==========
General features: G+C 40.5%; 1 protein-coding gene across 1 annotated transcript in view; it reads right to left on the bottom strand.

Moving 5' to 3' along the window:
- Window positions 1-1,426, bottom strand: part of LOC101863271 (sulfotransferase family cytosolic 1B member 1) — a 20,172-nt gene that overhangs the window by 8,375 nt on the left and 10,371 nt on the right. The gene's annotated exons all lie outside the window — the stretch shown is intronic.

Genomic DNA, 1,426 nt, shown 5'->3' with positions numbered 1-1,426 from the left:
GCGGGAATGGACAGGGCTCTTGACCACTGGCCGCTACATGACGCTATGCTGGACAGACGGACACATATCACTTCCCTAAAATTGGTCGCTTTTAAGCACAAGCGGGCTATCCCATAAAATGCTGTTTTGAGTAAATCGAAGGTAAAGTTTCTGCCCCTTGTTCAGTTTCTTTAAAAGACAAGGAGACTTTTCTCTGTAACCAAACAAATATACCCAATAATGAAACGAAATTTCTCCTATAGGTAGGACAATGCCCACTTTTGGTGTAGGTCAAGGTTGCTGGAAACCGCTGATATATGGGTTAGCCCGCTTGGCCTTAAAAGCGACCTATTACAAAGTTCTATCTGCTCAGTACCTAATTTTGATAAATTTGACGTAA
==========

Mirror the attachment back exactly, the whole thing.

General features: G+C 40.5%; 1 protein-coding gene across 1 annotated transcript in view; it reads right to left on the bottom strand.

Moving 5' to 3' along the window:
- Window positions 1-1,426, bottom strand: part of LOC101863271 (sulfotransferase family cytosolic 1B member 1) — a 20,172-nt gene that overhangs the window by 8,375 nt on the left and 10,371 nt on the right. The gene's annotated exons all lie outside the window — the stretch shown is intronic.

Genomic DNA, 1,426 nt, shown 5'->3' with positions numbered 1-1,426 from the left:
GCGGGAATGGACAGGGCTCTTGACCACTGGCCGCTACATGACGCTATGCTGGACAGACGGACACATATCACTTCCCTAAAATTGGTCGCTTTTAAGCACAAGCGGGCTATCCCATAAAATGCTGTTTTGAGTAAATCGAAGGTAAAGTTTCTGCCCCTTGTTCAGTTTCTTTAAAAGACAAGGAGACTTTTCTCTGTAACCAAACAAATATACCCAATAATGAAACGAAATTTCTCCTATAGGTAGGACAATGCCCACTTTTGGTGTAGGTCAAGGTTGCTGGAAACCGCTGATATATGGGTTAGCCCGCTTGGCCTTAAAAGCGACCTATTACAAAGTTCTATCTGCTCAGTACCTAATTTTGATAAATTTGACGTAA